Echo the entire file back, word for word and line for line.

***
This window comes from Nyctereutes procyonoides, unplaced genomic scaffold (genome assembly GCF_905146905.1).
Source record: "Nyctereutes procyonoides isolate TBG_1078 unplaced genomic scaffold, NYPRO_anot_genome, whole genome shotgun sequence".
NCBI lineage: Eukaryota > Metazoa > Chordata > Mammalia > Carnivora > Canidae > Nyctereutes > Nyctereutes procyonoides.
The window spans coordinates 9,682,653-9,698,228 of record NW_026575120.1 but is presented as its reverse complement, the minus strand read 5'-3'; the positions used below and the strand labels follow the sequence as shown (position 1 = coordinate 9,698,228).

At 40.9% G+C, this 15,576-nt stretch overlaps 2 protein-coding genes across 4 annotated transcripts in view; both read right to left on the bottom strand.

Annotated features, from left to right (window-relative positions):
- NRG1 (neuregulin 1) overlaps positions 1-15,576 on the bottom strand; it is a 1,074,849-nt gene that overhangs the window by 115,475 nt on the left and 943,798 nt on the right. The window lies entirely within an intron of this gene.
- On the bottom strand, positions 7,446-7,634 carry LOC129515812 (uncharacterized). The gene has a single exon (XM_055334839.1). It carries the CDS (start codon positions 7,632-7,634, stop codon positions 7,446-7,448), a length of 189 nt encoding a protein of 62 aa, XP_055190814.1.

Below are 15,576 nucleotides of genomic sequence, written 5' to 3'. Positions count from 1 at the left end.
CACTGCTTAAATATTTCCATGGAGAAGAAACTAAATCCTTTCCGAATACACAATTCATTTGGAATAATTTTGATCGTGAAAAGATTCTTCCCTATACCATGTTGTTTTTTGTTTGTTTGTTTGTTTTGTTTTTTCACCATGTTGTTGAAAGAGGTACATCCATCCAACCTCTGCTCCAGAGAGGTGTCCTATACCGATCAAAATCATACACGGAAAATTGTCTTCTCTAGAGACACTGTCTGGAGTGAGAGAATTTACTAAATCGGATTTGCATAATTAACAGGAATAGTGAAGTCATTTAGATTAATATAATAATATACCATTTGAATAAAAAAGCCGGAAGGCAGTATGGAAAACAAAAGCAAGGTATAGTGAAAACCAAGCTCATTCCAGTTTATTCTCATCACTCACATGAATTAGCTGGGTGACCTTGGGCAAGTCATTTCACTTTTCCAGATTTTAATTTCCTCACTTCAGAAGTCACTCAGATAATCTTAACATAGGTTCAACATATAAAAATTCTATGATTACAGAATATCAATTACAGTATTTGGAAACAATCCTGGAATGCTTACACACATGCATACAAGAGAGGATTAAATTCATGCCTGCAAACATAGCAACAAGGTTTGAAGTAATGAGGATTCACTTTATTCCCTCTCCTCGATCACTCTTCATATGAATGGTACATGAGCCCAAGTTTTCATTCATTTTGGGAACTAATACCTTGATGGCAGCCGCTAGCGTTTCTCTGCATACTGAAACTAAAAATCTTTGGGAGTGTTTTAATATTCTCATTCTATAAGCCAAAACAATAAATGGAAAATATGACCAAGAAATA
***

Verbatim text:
This window comes from Nyctereutes procyonoides, unplaced genomic scaffold (genome assembly GCF_905146905.1).
Source record: "Nyctereutes procyonoides isolate TBG_1078 unplaced genomic scaffold, NYPRO_anot_genome, whole genome shotgun sequence".
NCBI lineage: Eukaryota > Metazoa > Chordata > Mammalia > Carnivora > Canidae > Nyctereutes > Nyctereutes procyonoides.
The window spans coordinates 9,682,653-9,698,228 of record NW_026575120.1 but is presented as its reverse complement, the minus strand read 5'-3'; the positions used below and the strand labels follow the sequence as shown (position 1 = coordinate 9,698,228).

At 40.9% G+C, this 15,576-nt stretch overlaps 2 protein-coding genes across 4 annotated transcripts in view; both read right to left on the bottom strand.

Annotated features, from left to right (window-relative positions):
- NRG1 (neuregulin 1) overlaps positions 1-15,576 on the bottom strand; it is a 1,074,849-nt gene that overhangs the window by 115,475 nt on the left and 943,798 nt on the right. The window lies entirely within an intron of this gene.
- On the bottom strand, positions 7,446-7,634 carry LOC129515812 (uncharacterized). The gene has a single exon (XM_055334839.1). It carries the CDS (start codon positions 7,632-7,634, stop codon positions 7,446-7,448), a length of 189 nt encoding a protein of 62 aa, XP_055190814.1.

Below are 15,576 nucleotides of genomic sequence, written 5' to 3'. Positions count from 1 at the left end.
CACTGCTTAAATATTTCCATGGAGAAGAAACTAAATCCTTTCCGAATACACAATTCATTTGGAATAATTTTGATCGTGAAAAGATTCTTCCCTATACCATGTTGTTTTTTGTTTGTTTGTTTGTTTTGTTTTTTCACCATGTTGTTGAAAGAGGTACATCCATCCAACCTCTGCTCCAGAGAGGTGTCCTATACCGATCAAAATCATACACGGAAAATTGTCTTCTCTAGAGACACTGTCTGGAGTGAGAGAATTTACTAAATCGGATTTGCATAATTAACAGGAATAGTGAAGTCATTTAGATTAATATAATAATATACCATTTGAATAAAAAAGCCGGAAGGCAGTATGGAAAACAAAAGCAAGGTATAGTGAAAACCAAGCTCATTCCAGTTTATTCTCATCACTCACATGAATTAGCTGGGTGACCTTGGGCAAGTCATTTCACTTTTCCAGATTTTAATTTCCTCACTTCAGAAGTCACTCAGATAATCTTAACATAGGTTCAACATATAAAAATTCTATGATTACAGAATATCAATTACAGTATTTGGAAACAATCCTGGAATGCTTACACACATGCATACAAGAGAGGATTAAATTCATGCCTGCAAACATAGCAACAAGGTTTGAAGTAATGAGGATTCACTTTATTCCCTCTCCTCGATCACTCTTCATATGAATGGTACATGAGCCCAAGTTTTCATTCATTTTGGGAACTAATACCTTGATGGCAGCCGCTAGCGTTTCTCTGCATACTGAAACTAAAAATCTTTGGGAGTGTTTTAATATTCTCATTCTATAAGCCAAAACAATAAATGGAAAATATGACCAAGAAATA